Salty on a Budget: RIO Mainstream Saltwater WF8F Fly Line
Total Score: 7.58 -
else in life and fishing, fly line continues to get more and more expensive over
time. Nowadays, a top-notch line can run you up around eighty bucks, and there
are some specialized offerings that cost even more! With a price like that for
such a relatively basic fishing necessity, it's no mystery why many people shy
away from taking up fly fishing. Thankfully, there are some excellent products
currently available that won't break the bank. RIO's value-driven Mainstream
Saltwater fly line is one such item that's geared towards anglers wanting high
performance, but at a modest cost.
The attractive new packaging looks clean and fresh.
RIO is one of the most popular fly line choices in the world because of the
excellent and consistent quality that their lines possess. Not surprisingly, the
Mainstream Saltwater WF8F line has proven to be no different. I've been fishing
the Mainstream Trout lines for several years now—even in saltwater—and have
found them to be quite good for the price. In fact, in the last three years I
don't think I have fished any other line on my five weight! The funny thing is,
since I received the Mainstream Saltwater line for testing several months ago it
hasn't left my eight weight reel! Previously, I was fishing a RIO General
Purpose Tropical floating line which is a great line in its own right, but since
I've started using this new Mainstream line I've felt no urgency to take it off.
A couple features of this new line are listed on the side of the box.
I put the RIO Mainstream Saltwater line through its paces on Southwest Florida
beaches sight casting to snook for an entire summer. The line was paired up to
the Cheeky Mojo 425 and Abel Super 7/8N reels and thrown on seven and eight
weight rods from Sage, Redington, and G. Loomis.
This line casts very good with small to medium flies. Honestly, it didn't shock
me one bit since I've used the Mainstream Trout lines for so long and always had
great things to say about them. The saltwater version is no different, as it
loads various rods well, casts smoothly, and is easy to manage. It's a modestly
stiff line that is impregnated with silicone and features a hard coating to stay
slick and firm in hot weather. The formula seems to work! I was impressed with
its ability to stay clean and smooth after repeated usage. In fact, I never once
had to lubricate the line during the test period!
The line is just stiff/firm enough for extreme heat, but it remains easy to
At 80 feet, the
length of the Mainstream Saltwater line is 20 feet shorter than a favorite of
mine, the RIO General Purpose Tropical line. This is a bit on the short side for
a saltwater line, and because of this you can expect several things: shorter
head length, lighter head weight, and to see your backing sooner if hooked into
a long-running fish like a bonefish or jack. To compare, the WF8F Mainstream
Saltwater line features a head length of 35 feet and a head weight of 245
grains, whereas the General Purpose Tropical line carries a head length of 40
and a head weight of 305 grains. While this is a sizable difference, keep in
mind that the General Purpose Tropical line is built heavier than average to
conquer wind, big flies, and be more user-friendly on the ultra-fast rods of
today. With all of this said, the WF8F Mainstream Saltwater line casts nicely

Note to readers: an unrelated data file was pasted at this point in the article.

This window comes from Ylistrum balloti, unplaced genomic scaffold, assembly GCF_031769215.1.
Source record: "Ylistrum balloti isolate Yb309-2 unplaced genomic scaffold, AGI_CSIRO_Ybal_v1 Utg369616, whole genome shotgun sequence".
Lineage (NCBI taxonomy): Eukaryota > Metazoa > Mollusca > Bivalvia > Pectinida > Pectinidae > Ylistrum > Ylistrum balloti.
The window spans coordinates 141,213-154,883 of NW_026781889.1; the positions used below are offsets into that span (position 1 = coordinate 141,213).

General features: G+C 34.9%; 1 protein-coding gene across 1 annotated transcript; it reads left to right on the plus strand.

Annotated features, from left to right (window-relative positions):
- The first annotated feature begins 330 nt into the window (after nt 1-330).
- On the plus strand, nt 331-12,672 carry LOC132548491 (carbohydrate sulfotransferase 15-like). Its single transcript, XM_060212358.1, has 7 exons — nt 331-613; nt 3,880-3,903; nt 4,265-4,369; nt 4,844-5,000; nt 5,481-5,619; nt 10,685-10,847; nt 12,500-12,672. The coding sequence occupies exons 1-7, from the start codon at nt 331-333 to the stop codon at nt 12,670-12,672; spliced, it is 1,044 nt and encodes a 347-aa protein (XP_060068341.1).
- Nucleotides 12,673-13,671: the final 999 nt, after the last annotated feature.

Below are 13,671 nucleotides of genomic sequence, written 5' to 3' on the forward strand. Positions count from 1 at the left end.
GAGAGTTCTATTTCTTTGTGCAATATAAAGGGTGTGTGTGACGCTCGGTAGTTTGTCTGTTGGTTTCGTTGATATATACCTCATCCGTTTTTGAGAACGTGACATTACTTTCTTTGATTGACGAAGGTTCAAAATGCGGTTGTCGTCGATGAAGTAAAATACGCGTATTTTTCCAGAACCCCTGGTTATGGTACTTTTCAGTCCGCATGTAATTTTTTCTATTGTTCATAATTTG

during most instances, but it won't quite have the punch of a beefier line.
The light blue color of the line was an excellent choice on behalf of RIO.
I used this line in water temps from about 73–89 degrees and had no major
gripes. As opposed to some tropical lines on the market, it's a bit more on the
supple side and doesn't coil up or need to be stretched before casting.
Fortunately, it's just firm enough to not get overly sticky in extreme heat
which can be a huge nuisance in terms of casting and line management.
Durability issues? None. Through heat, casting, and occasional dragging of the
line over sand and small shells, I noticed no cuts, peeling, or other signs of
the line breaking down.
The line blends in with the sky, yet is easily seen on the surface of the water.
Due to its shorter and lighter head length, this line is best suited to rods
ranging from moderate to fast action unless you plan on up-lining. With the
right rod it's a very satisfying line to use, but on one that's too stiff it
just won't feel quite as good at shorter distances. Also, if you plan on
throwing a lot of bulky flies, then up-lining or choosing another specialty line
with a heavier head will be the best way to go. The WF8F Mainstream Saltwater
line won't be the go-to choice for everything you do, but it will be useful for
anglers targeting a variety of warm water species like bonefish, bass, snook,
redfish, and baby tarpon with average flies. One thing to note here is that the
hard outer coating might make the line a bit unmanageable in cool water temps.
This is something I have experienced with other tropical lines in the past—even
ones that weren't super stiff to begin with.
ratings standard for
2008 and have
included a key at
the bottom of the
following matrix as
: 2 =
poor : 3
: 4 =
: 5 =
: 6 =
fair : 7
= good :
: 10 =
Pluses and Minuses:
One of the many
using the WF8F
Presently, there are some very nice lines available at affordable prices, and
the WF8F RIO Mainstream Saltwater is one of them. While paying a premium for a
top-tier line will undoubtedly get you some additional extras, it may not be
necessary for you to shell out that kind of dough. I continue to be very pleased
with the performance of this line for the types of fishing I commonly do, and I
think in many situations you will be as well. If you're a coastal angler on a
budget, you need to check out the RIO Mainstream Saltwater fly line!